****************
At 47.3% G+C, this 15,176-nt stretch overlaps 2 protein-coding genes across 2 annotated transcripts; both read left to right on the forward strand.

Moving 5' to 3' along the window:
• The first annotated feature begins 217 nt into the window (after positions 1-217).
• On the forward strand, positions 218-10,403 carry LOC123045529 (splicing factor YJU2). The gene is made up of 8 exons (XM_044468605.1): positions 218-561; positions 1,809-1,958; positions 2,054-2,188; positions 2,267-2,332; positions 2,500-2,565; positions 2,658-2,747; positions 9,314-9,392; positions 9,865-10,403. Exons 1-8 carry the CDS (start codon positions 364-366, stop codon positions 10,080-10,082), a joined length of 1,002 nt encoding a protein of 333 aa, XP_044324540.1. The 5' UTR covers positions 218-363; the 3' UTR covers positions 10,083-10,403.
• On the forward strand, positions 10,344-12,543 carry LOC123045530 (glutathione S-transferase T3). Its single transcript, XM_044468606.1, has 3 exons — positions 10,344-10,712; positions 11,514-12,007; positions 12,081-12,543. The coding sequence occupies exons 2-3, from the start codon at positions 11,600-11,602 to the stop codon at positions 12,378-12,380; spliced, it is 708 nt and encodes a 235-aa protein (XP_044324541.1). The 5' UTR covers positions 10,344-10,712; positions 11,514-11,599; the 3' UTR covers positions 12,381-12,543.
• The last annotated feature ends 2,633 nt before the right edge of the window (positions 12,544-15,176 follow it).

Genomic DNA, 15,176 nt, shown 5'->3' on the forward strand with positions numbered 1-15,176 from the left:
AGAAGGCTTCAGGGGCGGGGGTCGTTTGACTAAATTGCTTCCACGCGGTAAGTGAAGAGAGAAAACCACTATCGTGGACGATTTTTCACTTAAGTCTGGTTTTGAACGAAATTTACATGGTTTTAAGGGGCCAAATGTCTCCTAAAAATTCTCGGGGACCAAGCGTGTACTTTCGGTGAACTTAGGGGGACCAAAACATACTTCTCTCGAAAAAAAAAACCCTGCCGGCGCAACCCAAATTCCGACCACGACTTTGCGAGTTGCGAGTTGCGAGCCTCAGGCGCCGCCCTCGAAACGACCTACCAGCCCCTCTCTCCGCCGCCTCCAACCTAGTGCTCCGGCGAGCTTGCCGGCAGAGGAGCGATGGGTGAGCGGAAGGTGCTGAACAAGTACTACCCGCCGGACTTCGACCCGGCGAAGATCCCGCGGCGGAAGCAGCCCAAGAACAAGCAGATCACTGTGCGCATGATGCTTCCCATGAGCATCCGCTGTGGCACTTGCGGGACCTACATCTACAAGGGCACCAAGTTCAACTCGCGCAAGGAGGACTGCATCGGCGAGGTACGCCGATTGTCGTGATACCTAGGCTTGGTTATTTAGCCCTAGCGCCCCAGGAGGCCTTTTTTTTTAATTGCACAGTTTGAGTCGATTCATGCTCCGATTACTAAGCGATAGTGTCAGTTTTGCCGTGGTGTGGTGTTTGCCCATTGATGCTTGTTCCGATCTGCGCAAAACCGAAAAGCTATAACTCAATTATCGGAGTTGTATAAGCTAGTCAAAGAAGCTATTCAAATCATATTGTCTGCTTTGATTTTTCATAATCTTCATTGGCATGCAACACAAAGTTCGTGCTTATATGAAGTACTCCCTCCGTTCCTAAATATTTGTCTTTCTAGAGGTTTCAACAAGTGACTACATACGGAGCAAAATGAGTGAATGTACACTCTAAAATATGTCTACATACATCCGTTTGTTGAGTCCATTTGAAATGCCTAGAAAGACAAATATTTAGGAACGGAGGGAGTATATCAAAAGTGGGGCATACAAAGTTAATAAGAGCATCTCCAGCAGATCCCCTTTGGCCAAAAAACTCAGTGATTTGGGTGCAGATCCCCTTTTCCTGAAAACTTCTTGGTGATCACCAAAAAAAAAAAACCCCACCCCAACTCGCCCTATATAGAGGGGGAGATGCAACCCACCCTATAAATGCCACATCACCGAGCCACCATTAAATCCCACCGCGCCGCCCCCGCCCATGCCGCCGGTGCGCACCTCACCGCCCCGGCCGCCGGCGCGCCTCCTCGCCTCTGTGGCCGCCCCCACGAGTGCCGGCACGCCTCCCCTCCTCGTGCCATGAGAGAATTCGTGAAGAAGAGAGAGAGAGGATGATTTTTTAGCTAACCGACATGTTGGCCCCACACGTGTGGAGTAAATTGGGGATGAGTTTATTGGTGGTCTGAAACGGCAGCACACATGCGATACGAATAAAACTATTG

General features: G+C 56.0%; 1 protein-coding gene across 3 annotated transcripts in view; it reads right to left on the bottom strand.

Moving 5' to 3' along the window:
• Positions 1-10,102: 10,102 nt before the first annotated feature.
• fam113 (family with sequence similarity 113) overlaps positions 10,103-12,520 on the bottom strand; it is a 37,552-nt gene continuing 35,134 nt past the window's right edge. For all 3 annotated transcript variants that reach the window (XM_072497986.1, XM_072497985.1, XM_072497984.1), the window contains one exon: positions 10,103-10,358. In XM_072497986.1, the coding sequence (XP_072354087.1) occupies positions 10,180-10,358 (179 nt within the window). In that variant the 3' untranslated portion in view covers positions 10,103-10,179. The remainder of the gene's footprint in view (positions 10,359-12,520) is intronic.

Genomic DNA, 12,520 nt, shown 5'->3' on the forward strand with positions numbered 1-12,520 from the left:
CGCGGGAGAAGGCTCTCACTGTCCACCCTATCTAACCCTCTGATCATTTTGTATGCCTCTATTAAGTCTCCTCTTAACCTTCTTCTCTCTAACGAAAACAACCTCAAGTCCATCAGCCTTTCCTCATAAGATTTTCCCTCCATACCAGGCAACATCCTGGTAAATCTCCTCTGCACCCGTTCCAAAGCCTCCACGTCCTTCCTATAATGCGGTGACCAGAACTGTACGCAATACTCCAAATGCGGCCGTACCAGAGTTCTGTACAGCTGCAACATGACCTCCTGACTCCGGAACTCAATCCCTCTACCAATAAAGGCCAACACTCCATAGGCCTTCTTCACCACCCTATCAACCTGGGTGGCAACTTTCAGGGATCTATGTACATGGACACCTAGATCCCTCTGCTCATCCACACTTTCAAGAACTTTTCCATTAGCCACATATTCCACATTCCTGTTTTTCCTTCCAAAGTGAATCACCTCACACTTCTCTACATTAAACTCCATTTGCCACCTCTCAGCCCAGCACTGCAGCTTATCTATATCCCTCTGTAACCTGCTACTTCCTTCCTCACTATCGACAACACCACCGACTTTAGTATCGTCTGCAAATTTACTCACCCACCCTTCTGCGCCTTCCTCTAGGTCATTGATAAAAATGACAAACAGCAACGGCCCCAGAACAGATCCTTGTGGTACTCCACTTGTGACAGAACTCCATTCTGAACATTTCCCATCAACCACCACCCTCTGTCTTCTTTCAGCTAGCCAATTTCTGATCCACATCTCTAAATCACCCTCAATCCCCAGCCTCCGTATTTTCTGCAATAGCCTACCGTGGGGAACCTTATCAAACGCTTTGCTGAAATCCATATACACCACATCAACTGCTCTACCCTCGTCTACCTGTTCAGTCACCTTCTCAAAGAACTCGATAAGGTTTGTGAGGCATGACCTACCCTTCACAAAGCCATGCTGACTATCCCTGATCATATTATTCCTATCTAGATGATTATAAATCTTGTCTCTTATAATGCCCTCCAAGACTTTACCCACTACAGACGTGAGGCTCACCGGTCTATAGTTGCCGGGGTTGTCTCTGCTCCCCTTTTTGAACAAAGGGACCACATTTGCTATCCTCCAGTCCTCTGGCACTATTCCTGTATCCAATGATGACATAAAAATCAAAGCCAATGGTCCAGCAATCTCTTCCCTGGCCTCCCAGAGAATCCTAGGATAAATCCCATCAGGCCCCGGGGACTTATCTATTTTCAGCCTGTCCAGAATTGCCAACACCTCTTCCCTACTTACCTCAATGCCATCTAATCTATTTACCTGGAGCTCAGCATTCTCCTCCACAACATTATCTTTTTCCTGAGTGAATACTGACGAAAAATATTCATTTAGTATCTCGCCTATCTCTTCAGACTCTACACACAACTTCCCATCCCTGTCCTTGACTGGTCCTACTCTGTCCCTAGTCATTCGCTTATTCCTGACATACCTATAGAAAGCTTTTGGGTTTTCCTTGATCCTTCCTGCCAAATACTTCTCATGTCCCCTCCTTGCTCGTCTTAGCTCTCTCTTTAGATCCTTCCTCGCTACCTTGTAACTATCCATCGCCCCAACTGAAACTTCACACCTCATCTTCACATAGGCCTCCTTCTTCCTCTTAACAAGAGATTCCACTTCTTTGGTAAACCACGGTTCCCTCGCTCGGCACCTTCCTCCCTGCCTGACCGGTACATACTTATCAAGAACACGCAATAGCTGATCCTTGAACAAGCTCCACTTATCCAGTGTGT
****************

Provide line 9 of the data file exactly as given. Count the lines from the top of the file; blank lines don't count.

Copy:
General features: G+C 56.0%; 1 protein-coding gene across 3 annotated transcripts in view; it reads right to left on the bottom strand.